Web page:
The extensible markup language (XML) is designed to help store, structure, and transfer data. Because of its platform independence, flexibility, and relative simplicity, XML has found use in a wide range of applications. However, because of its versatility, XML is vulnerable to a wide spectrum of attacks, including XML injection.
A user who has the ability to provide input string data that is incorporated into an XML document can inject XML tags. These tags are interpreted by the XML parser and may cause data to be overridden.
An online store application that allows the user to specify the quantity of an item available for purchase might generate the following XML document:
An attacker might input the following string instead of a count for the quantity:
In this case, the XML resolves to the following:
An XML parser may interpret the XML in this example such that the second price field overrides the first, changing the price of the item to $1. Alternatively, the attacker may be able to inject special characters, such as comment blocks and
CDATA delimiters, which corrupt the meaning of the XML.
Noncompliant Code Example
In this noncompliant code example, a client method uses simple string concatenation to build an XML query to send to a server. XML injection is possible because the method performs no input validation.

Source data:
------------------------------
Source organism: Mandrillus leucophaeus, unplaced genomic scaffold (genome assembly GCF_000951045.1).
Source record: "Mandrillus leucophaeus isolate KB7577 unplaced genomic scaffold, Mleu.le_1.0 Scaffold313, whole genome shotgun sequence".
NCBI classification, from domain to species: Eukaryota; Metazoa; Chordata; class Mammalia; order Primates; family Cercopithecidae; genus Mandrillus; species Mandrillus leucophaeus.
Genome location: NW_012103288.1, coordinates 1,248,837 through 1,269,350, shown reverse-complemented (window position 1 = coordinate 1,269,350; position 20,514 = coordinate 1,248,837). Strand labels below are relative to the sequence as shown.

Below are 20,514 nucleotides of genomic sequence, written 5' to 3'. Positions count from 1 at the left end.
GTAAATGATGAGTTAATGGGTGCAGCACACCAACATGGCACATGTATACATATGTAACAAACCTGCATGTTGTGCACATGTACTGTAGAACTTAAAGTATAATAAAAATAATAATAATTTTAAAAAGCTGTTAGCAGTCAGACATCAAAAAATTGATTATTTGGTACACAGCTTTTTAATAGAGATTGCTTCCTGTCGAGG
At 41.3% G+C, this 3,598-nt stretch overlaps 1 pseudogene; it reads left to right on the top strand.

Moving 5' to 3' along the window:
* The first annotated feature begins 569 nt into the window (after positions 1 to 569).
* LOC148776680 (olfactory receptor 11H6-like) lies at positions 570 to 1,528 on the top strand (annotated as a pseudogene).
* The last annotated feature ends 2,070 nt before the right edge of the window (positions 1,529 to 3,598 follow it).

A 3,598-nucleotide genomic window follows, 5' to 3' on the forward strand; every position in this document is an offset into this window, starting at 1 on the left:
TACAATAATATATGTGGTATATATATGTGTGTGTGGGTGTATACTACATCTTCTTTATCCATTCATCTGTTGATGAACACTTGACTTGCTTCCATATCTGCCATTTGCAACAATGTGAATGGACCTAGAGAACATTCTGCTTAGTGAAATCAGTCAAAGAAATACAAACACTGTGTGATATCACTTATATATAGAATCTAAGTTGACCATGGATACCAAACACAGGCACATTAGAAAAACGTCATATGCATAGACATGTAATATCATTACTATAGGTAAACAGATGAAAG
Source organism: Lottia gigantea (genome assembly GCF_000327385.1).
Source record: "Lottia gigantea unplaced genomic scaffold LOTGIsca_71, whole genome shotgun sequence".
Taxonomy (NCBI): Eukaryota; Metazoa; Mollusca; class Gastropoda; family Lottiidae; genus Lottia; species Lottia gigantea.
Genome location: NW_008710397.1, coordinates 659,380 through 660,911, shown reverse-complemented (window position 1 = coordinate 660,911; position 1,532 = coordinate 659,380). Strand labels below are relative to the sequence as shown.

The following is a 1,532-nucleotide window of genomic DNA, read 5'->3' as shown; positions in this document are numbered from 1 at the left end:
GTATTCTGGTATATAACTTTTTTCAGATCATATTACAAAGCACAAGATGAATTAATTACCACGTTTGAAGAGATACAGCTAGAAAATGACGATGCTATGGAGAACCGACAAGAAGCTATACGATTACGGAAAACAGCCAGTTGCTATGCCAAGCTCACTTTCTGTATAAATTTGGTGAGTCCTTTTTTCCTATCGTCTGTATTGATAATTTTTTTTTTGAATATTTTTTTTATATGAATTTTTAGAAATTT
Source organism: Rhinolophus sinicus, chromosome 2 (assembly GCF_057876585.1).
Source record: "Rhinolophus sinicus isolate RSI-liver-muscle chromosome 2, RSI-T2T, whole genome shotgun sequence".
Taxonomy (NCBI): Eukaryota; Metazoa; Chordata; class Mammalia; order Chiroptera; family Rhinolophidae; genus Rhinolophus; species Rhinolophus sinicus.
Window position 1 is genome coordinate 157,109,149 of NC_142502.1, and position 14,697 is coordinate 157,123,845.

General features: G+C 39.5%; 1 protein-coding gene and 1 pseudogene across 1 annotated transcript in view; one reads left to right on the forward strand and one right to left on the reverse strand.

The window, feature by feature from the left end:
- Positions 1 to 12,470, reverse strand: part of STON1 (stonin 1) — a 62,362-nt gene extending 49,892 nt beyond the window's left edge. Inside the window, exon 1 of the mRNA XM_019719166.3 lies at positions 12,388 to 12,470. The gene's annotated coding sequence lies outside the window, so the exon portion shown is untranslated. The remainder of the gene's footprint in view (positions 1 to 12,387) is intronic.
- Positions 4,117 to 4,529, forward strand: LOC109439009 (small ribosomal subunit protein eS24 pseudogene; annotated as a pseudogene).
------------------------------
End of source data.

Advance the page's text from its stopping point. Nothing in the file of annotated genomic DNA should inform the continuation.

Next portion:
Compliant Solution (Input Validation)
Depending on the specific data and command interpreter or parser to which data is being sent, appropriate methods must be used to sanitize untrusted user input. This compliant solution validates that
quantity is an unsigned integer:
Compliant Solution (XML Schema)
A more general mechanism for checking XML for attempted injection is to validate it using a Document Type Definition (DTD) or schema. The schema must be rigidly defined to prevent injections from being mistaken for valid XML. Here is a suitable schema for validating our XML snippet:
The schema is available as the file
schema.xsd. This compliant solution employs this schema to prevent XML injection from succeeding. It also relies on the
CustomResolver class defined in IDS17-J. Prevent XML External Entity Attacks to prevent XML external entity (XXE) attacks.
Using a schema or DTD to validate XML is convenient when receiving XML that may have been loaded with unsanitized input. If such an XML string has not yet been built, sanitizing input before constructing XML yields better performance.
Failure to sanitize user input before processing or storing it can result in injection attacks.
|The Checker Framework|
|Tainting Checker||Trust and security errors (see Chapter 8)|
|CERT.IDS16.TDXML||Protect against XML data injection|
CVE-2008-2370 describes a vulnerability in Apache Tomcat 4.1.0 through 4.1.37, 5.5.0 through 5.5.26, and 6.0.0 through 6.0.16. When a
RequestDispatcher is used, Tomcat performs path normalization before removing the query string from the URI, which allows remote attackers to conduct directory traversal attacks and read arbitrary files via a
.. (dot dot) in a request parameter.
|SEI CERT Perl Coding Standard||IDS33-PL. Sanitize untrusted data passed across a trust boundary|
CWE-116, Improper Encoding or Escaping of Output
IDS00-J. Prevent SQL Injection LiveLesson
Section 4.4.3, "Included If Validating"